Thursday, August 12, 2010

BEAT THE DEVIL (1953) - way more subtle than the "Satan gets his ass kicked" plot you might expect from the title

Humphrey Bogart and Peter Lorre discuss finding a precious uranium ore worth a load of cash. This was back when uranium was a precious metal, and not merely fuel for nuclear power plants, like Silkwood and Chernobyl (the only two I have ever heard of).

Beat the Devil is possibly a precursor to The Big Lebowski, at least spiritually speaking (keep in mind I’m an atheist). Here is a group of odd characters forced to come together in a heist plot of sorts, resolutely remaining themselves amidst potential danger and the curious developments of the plot. This leads to what the true punters call REAL FUCKING COMEDY. This is no common heist spoof, where you might see some fat goofball reach for a diamond and slip onto his arse instead. Rather, John Huston subverts his earlier film The Maltese Falcon, while slyly painting American colonialism as a cash grab free-for-all for those lucky enough to find themselves on the right side of the action. Here is another case of Huston employing social commentary within the (sort of) Hollywood machine, albeit with a lighter touch.

I have heard several supposed John Huston fans tell me how this movie was “absolutely terrible”, or "total dogshit", or the like. I assume these people cannot appreciate a comedy built on character, instead of the usual slapstick and rattled off faux-witticisms. If you think the average sitcom is funny, yet stare blankly when W.C. Fields sits down at the breakfast table with his incredibly annoying family, attempting to read the paper while failing to swallow both his pride and sorrow, you sir are an ASSHOLE. That’s right, I said it.

For example, Peter Lorre has a wonderful speech about time, breaking it down like nobody’s business. He asks “what is time? Swiss manufacture it. French hoard it. Italians squander it. Americans say it is money. Hindus say it does not exist. Do you know what I say? I say time is a crook." Brilliant and amusing, me thinks. Hell, it may even be profound. Although Lorre initially seems to be a weasel of low morals, this speech also shows that he benefits from an extremely sharp intellect. However, Bogie later cuts him down to size with the line “he smokes, he drinks, he philosophises”. Bogart is a man of action and not of talk, resolutely determined to find his fortune, and considers such intellectual rumination as merely another vice to indulge in; an opiate for the intellect, if you will. He doesn’t robotically finish the punchline, but creates humor through rich conflict instead. You know, like a REAL man.

SO, I could go through the entire plot of Beat the Devil, but why bother (effort is overrated anyway). The film is in the public domain, and therefore available to watch free of charge all over the internewebs. Just watch the fucking thing, I say. It’s a comedy, yes, but not a mediocre sitcom that smacks you over the head with shitty punchlines, allowing you to passively be administered laughs, like an empty vessel resting at the end of a conveyor belt, waiting to be filled. Just imagine yourself surrounded by a cast of oddballs in an exotic location, all of whom are completely unaware that they are impossible to take seriously. That there is some REAL comedy. You know, the kind that manly men like Bogie enjoy over a bottle of scotch. Then again, I don’t know why he would want to watch his own movie. Also, he’s dead. Boy that was a shitty example, but the point remains…watch it as an active participant and get ready to CHUCKLE the whole way through (well, mostly).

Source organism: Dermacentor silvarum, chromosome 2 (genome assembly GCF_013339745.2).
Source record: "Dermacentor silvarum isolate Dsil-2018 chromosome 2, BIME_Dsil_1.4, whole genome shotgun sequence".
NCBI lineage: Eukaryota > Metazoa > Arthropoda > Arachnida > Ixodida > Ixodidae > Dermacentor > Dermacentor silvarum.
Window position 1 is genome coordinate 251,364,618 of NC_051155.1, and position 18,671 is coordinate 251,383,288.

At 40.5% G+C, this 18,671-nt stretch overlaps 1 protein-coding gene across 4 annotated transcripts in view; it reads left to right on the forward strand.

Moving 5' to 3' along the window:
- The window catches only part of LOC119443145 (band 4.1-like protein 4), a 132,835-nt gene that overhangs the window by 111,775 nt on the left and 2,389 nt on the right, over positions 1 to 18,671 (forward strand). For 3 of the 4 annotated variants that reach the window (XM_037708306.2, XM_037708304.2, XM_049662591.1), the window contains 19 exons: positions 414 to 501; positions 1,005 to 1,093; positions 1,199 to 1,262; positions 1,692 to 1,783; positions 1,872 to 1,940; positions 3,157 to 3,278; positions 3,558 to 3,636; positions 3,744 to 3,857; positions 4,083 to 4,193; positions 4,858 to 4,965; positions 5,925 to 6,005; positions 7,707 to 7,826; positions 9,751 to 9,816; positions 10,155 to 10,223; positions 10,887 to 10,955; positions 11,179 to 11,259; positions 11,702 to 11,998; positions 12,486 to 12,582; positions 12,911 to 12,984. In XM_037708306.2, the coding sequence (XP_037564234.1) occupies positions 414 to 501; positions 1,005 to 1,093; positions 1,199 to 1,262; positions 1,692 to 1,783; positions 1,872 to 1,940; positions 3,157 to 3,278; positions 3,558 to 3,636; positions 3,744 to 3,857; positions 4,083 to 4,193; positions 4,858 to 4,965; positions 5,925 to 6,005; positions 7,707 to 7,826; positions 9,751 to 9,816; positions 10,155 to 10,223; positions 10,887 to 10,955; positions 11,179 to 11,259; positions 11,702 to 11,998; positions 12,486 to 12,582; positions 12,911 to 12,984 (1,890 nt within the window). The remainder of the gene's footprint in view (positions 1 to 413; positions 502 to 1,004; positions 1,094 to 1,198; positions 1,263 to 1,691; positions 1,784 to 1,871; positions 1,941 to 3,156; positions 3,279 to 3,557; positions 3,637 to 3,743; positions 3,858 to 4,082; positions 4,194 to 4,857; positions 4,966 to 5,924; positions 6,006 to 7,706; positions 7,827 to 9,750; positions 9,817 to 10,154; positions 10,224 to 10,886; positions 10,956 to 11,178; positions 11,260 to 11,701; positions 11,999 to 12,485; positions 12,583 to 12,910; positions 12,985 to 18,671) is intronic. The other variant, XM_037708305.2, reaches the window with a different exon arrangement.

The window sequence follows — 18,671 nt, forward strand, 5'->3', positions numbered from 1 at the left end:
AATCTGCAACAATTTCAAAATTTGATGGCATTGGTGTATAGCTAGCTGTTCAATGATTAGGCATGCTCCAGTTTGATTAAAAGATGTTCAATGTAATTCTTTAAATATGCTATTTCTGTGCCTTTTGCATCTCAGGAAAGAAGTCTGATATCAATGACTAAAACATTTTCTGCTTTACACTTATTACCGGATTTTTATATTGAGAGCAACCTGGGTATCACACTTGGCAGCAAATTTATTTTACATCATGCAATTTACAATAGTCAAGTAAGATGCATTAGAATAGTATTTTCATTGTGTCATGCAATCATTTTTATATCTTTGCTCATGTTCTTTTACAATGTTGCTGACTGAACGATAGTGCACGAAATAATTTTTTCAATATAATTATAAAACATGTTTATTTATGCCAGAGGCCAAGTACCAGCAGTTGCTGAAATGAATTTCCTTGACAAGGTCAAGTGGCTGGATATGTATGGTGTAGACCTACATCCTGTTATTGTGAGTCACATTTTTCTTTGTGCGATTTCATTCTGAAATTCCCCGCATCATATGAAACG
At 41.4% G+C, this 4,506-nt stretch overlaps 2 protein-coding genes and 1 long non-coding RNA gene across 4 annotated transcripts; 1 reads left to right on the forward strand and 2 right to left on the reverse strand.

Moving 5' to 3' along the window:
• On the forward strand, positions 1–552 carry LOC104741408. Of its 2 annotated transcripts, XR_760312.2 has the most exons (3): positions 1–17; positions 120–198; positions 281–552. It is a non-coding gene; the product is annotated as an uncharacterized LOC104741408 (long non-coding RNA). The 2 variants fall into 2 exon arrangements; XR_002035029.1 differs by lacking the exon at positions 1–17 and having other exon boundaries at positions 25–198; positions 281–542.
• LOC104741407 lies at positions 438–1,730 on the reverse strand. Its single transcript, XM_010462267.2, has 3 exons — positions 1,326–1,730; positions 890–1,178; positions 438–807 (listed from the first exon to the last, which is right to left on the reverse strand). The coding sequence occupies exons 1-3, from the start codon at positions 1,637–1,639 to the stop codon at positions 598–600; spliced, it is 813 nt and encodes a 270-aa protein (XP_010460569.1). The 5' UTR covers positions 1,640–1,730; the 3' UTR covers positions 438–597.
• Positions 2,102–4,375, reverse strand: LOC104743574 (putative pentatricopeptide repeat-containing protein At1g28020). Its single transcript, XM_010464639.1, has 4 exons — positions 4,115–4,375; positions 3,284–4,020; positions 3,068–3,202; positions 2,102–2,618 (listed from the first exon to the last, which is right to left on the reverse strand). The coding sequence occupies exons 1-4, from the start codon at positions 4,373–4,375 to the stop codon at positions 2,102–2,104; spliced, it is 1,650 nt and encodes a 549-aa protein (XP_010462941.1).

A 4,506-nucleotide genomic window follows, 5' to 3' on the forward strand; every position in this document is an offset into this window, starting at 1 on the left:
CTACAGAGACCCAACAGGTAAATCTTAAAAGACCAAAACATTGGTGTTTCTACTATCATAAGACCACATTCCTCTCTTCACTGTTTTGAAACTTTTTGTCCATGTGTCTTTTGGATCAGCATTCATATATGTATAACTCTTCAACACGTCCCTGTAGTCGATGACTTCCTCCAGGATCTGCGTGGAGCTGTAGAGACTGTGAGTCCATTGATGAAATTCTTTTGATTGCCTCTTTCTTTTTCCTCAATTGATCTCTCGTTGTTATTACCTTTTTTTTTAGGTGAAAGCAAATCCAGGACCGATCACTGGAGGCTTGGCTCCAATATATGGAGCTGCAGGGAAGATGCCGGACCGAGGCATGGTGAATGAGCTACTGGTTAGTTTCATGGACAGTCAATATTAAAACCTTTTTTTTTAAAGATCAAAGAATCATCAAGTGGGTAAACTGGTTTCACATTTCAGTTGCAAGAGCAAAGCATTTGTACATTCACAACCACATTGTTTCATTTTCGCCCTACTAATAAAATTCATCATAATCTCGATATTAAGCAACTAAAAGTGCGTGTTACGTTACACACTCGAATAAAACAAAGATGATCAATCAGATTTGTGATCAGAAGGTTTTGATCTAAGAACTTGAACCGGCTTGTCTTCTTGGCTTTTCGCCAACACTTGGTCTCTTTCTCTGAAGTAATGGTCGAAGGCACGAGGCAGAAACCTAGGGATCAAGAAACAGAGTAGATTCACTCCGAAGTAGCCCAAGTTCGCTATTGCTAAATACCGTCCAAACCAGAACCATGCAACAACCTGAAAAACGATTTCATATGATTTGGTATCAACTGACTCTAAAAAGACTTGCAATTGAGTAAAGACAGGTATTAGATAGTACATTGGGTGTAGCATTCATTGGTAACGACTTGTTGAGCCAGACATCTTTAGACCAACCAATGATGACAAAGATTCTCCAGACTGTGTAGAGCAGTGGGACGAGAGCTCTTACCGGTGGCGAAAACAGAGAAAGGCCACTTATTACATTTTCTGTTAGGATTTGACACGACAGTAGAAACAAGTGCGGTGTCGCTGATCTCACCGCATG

As to whether or not John Huston was an auteur, I tend to say no. While filmmaking is no doubt a very collaborative process, the way an “auteur” shines through his/her work, at least according to me, is through composition, movement, and editing, the basic tools that differentiate cinema from a play or novel. If these visual characteristics come through in a form unique to the filmmaker, and are a central focus of the film, instead of merely “flourishes” for a script, I say they qualify.
Orson Welles is an auteur, in other words, as the aspects I mentioned that are unique to cinema tend to drive his films, where as Sidney Lumet is not, as he seems to be more concerned with how to tell a story in an effective way, like a stage director working in another medium.

Keep in mind that this is a fairly nebulous idea, but I specify the auteur definition in that way because it seems to me to be the distinction that is most useful. Depending on how the label is defined and applied, one person's auteur can be another's faceless hack. Also, this tells us nothing about a director's "greatness", as far as I'm concerned, unless your idea of greatness is automatically weighted towards the more "cinematic" filmmakers. So, in other words, John Huston may not be an "auteur", but, in the long run...who gives a shit. The important thing is what you get out of a filmmaker's works (like me laughing my ass off watching Beat the Devil), and not whether you can come up with an objective slotting system for "greatness".

P.S. This piece was written as part of the John Huston blogathon over at the Icebox Movies blog. Check it out here

1 comment:

  1. Yeah, I'd be hardpressed to think of somebody as a true fan of Huston if they weren't fond of Beat the Devil. I love it. It's not exactly a masterpiece, but it represents Huston and Capote at their most free-spirited.

    I see what you mean about how Huston wasn't an auteur in the sense that his films all share the same type of compositions in common. To me he's a thematic auteur, not really an aesthetic one.